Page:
Home » india news » INS Betwa mishap is not a one-off. Navy has lost 30 sailors since 2010

INS Betwa mishap is not a one-off. Navy has lost 30 sailors since 2010

Suhas Munshi | Updated on: 6 December 2016, 21:58 IST

On Monday, an Indian Naval ship, INS Betwa, capsized while undocking in Mumbai, leaving two sailors dead and another 14 injured.

But this isn't a one-off for the Indian Navy. More than a dozen incidents have occurred on the navy's ships and submarines during maintenance, at sea, and while landing, in which 30 sailors have lost their lives. Eighteen of these died in a single accident on board INS Sindhurakshak. In all, the navy has lost one submarine and three ships since 2004.

This number excludes smaller incidents where Indian ships have collided with fishing vehicles, or have caught fire during maintenance.

If one takes all this in account, the record of the Indian Navy in maintaining its ships and taking care of its sailors isn't too bright.

According to some reports, during peace time, the Indian Navy has lost, on an average, one ship every five years and one sailor every two years.


- Three crew members killed on destroyer INS Mumbai after an AK-630 Gatling gun went off. Inquiries found that basic safety drills were not followed.


- INS Vindhyagiri, a Nilgiri class frigate, collided with a merchant tanker in Mumbai harbour. The damage was so severe that it had to be decommissioned soon after the accident.


- This was when the navy's worst peace-time tragedy occurred. Fifteen sailors and three officers were killed when a series of blasts rocked what many believed was the Indian Navy's most capable submarine - INS Sindhurakshak. Just four months before the accident, the submarine had undergone a two-and-a-half-year long refit in Russia.

- That wasn't all in 2013. The Russian-made INS Talwar, which cost India Rs 1,500 crore, collided with fishing trawler with 27 fishermen on board, four of whom were seriously injured.


- Just two weeks later, INS Betwa, the same ship that met with the accident on Monday, ran aground near Mumbai Naval base, causing massive damage to the stealth frigate's critical equipment. Captains of both the Talwar and the Betwa were relieved of their duties.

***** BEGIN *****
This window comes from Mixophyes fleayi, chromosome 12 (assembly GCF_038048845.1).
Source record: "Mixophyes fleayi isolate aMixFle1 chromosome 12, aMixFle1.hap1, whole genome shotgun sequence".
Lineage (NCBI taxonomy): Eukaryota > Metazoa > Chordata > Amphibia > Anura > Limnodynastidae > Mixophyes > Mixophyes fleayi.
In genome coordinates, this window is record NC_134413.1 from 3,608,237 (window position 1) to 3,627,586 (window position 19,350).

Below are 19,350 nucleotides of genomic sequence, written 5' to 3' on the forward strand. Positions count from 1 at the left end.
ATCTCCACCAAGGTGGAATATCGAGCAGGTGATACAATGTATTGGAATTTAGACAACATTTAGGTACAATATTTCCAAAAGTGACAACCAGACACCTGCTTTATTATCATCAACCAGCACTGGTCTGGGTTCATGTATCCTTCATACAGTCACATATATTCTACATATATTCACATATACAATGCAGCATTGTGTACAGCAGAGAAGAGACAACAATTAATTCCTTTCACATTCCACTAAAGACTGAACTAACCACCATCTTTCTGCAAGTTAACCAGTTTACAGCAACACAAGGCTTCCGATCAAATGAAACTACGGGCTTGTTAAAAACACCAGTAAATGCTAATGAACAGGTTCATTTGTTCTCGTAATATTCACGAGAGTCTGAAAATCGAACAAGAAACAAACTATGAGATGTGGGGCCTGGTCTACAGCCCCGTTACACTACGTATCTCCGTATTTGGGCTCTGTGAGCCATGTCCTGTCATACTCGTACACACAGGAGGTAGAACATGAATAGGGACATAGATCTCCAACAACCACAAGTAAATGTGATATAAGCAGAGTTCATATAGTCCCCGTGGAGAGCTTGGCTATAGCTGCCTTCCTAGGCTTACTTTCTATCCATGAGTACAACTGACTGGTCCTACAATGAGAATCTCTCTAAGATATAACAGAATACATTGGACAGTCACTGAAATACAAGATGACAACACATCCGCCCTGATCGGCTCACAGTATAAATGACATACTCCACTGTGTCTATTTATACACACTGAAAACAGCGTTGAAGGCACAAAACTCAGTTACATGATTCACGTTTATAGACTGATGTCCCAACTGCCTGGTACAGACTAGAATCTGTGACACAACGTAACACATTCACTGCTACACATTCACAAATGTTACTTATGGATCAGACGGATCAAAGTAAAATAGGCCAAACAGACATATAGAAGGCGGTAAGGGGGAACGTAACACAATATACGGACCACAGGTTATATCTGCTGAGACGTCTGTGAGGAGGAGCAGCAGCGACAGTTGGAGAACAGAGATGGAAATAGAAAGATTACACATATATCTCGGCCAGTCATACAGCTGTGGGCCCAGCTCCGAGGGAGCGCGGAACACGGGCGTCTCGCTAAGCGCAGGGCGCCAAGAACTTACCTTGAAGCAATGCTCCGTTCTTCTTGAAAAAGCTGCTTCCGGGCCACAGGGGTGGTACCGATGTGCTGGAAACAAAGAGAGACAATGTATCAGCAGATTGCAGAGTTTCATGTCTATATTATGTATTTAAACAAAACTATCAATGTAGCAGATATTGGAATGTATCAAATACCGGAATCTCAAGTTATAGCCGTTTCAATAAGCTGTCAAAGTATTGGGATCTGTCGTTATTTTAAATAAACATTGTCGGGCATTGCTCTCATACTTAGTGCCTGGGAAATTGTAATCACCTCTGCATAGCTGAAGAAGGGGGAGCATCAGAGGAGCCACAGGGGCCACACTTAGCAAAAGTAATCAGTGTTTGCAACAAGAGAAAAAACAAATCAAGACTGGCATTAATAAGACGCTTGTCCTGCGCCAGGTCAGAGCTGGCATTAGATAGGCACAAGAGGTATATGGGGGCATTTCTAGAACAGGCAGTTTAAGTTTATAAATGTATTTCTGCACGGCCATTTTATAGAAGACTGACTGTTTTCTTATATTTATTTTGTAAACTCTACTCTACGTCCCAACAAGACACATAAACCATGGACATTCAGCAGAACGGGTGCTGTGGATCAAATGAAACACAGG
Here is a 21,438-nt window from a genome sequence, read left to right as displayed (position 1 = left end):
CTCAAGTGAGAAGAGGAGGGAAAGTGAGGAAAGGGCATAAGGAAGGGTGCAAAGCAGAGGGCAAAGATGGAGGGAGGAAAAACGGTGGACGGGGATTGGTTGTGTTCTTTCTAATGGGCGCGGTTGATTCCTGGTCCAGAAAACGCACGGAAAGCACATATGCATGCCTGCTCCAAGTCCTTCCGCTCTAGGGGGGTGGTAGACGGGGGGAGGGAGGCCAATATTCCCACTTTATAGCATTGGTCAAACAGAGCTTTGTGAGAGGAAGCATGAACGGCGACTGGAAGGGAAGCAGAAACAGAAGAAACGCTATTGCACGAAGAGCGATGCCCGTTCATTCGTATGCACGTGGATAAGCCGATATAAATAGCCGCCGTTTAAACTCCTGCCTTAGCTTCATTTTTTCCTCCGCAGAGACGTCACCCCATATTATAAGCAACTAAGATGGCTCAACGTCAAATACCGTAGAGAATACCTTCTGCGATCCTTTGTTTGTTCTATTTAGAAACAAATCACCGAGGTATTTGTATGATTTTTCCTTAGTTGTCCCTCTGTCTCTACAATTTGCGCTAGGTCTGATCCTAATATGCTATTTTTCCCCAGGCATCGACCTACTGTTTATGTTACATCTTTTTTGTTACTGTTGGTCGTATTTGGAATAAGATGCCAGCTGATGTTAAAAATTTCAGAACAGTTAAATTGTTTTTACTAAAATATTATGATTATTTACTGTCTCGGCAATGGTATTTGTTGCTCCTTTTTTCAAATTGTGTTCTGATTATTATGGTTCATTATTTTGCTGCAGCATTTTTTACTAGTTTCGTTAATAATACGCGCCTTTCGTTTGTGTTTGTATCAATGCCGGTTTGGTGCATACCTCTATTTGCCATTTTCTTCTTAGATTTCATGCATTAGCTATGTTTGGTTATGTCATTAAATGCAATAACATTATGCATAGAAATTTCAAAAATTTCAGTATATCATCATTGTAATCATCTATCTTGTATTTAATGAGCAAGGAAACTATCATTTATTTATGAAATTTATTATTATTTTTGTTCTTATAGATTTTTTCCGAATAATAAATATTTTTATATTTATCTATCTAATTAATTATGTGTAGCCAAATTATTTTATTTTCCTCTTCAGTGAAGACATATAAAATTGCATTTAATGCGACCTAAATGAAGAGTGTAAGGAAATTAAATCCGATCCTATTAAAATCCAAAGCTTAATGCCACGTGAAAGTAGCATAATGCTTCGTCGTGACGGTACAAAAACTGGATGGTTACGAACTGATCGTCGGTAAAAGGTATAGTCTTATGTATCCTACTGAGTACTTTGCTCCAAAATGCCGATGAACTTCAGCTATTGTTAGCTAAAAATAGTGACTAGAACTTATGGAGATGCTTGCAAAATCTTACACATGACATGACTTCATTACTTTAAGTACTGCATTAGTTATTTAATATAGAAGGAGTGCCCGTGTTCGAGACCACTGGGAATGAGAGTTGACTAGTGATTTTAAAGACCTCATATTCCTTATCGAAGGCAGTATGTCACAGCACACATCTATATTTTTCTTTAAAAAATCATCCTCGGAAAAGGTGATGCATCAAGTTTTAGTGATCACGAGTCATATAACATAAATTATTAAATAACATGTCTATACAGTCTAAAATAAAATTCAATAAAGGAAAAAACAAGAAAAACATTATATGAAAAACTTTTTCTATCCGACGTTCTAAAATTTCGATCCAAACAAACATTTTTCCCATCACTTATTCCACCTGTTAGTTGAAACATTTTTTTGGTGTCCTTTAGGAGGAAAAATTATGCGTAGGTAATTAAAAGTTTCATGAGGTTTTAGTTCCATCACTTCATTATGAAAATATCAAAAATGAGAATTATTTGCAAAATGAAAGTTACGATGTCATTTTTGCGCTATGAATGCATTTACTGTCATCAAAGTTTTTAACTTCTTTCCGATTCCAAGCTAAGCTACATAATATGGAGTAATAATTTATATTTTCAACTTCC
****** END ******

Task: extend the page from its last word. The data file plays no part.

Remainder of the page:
- In the same year, fire broke out on board the INS Sindhuratna, a kilo-class submarine, causing the deaths of two sailors. At the time, an inspection was taking place after a massive refit. The then navy chief, Admiral DK Joshi, had resigned, taking moral responsibility for the spate of accidents involving naval assets.

- Another incident in 2014 involved Commander Kuntal Wadhwa, the chief engineer-designate of INS Kolkata. He was killed due to a toxic gas leak caused by a technical malfunction.

- Another sailor died in the same year after a torpedo recovery vessel (TRV) sank 30 nautical miles south of Visakhapatnam.


- One sailor died after succumbing to his injuries caused while combating a fire and steam leak in one of the boiler rooms of INS Viraat.

- Another sailor lost his leg, while two others were injured in an oxygen cylinder explosion on board INS Nireekshak.

- In June, two people, a sailor and a civilian contractor, were killed by a toxic gas leak that occurred during maintenance work in the Sewage Treatment Plant compartment during the first refit of the aircraft carrier INS Vikramaditya at Karwar.

- In December, two sailors were killed when INS Betwa, a 3,800-tonne Brahmaputra class frigate keeled over while being undocked at the naval dockyard in Mumbai. The frigate was said to be the most capable fighter of Western Naval Command. It was fitted with advanced Israeli, Russian and Indian armaments.

Edited by Shreyas Sharma

More in Catch

2 sailors dead, 14 injured as warship INS Betwa crashes at Mumbai dockyard

24-year-old Indian Navy sub-lieutenant accidentally shoots himself

Devil in the deep blue sea? Navy wife-swap victim recounts horrors

First published: 6 December 2016, 21:58 IST
Suhas Munshi @suhasmunshi

He hasn't been to journalism school, as evident by his refusal to end articles with 'ENDS' or 'EOM'. Principal correspondent at Catch, Suhas studied engineering and wrote code for a living before moving to writing mystery-shrouded-pall-of-gloom crime stories. On being accepted as an intern at Livemint in 2010, he etched PRESS onto his scooter. Some more bylines followed in Hindustan Times, Times of India and Mail Today.